Wednesday, September 10, 2008

Further kayak exercises

Spent a couple of hours last evening getting my kayak back on the truck roof. In the process, we weighed it and it comes in at 52 lbs. Considering that it is supposed to weigh 35 lbs, I guess there is a tad more epoxy on the boat than is called for, like 17 lbs of it! No wonder it's so difficult. And the combination of high roof rack (6') and short stature (5'3") doesn't help.

However, we think we have developed a system that will work in most circumstances, so the next try should take a lot less time. I am trying to get the kayak on in such a way that the truck plus kayak is under 7' tall and 20' long, that being the lower limit for paying the oversize surcharge on BC ferries.

Basically, the system is, lay the kayak on the ground beside the truck, on the passenger side with the bow toward the front of the truck. Turn it upside down. Maybe put a blanket or rug under the stern end. Lift the bow end up and pivot it onto the forward roof rack. Lift the stern end up, slide the kayak forward until the cockpit is positioned between the two racks as close to the forward rack as possible, then pivot the stern end onto the rear roof rack. Place the foam cradles under the kayak on each rail, tie it all down.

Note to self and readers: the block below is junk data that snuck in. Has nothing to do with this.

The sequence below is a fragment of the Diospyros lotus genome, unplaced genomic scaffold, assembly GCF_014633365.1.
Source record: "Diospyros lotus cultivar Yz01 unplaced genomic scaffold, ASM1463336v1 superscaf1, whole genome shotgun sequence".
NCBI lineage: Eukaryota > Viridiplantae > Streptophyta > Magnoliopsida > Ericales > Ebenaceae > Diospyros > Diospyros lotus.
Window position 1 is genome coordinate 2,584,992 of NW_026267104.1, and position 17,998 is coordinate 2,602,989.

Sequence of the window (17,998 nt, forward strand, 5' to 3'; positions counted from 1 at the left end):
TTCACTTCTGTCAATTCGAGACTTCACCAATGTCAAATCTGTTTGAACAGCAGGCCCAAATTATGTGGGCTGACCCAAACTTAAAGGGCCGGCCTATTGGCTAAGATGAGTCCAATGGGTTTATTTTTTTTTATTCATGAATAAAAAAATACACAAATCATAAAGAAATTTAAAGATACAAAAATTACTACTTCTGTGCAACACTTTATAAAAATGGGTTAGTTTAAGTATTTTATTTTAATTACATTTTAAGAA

The big trick will be lifting the kayak over my head. I have a short step stool to help with getting it up to the desired height.

We also made some modifications in the wheeleez to make them more effective. Instead of fastening the kayak to the wheeleez with the provided tie-downs, we used one 36" bungie cord. Then we attached two strings from either wheel axle to the bungie cord on the kayak near the cockpit, fairly tightly. The new bungie cord holds the kayak firmly to the wheeleez, and the two strings allow you to steer the wheeleez much more effectively. We also laid the kayak on its side rather than upright on the wheeleez, it seems more stable that way. Our improvements made a huge difference, I felt like I had way more control of the movement of the kayak and the wheeleez and it felt much more securely fastened.

[the wheeleez are a little trolley affair that you attach to one end of a kayak or canoe to help move it from one place to another]

Thanks Dave for all your ideas and help!

1 comment:

Barbara Anne said...

Cheers for good ideas and productive thinking - and for bungee cords, too, of course. From my 5'1" statue, I'll add thanks for stepping stools (man made or natural) and for all tall souls willing to be of help the the altitudinally challenged among us!

Glad you've got a working system that lets you go where you want to go and still manage your handmade very own kayak yourself. Applause!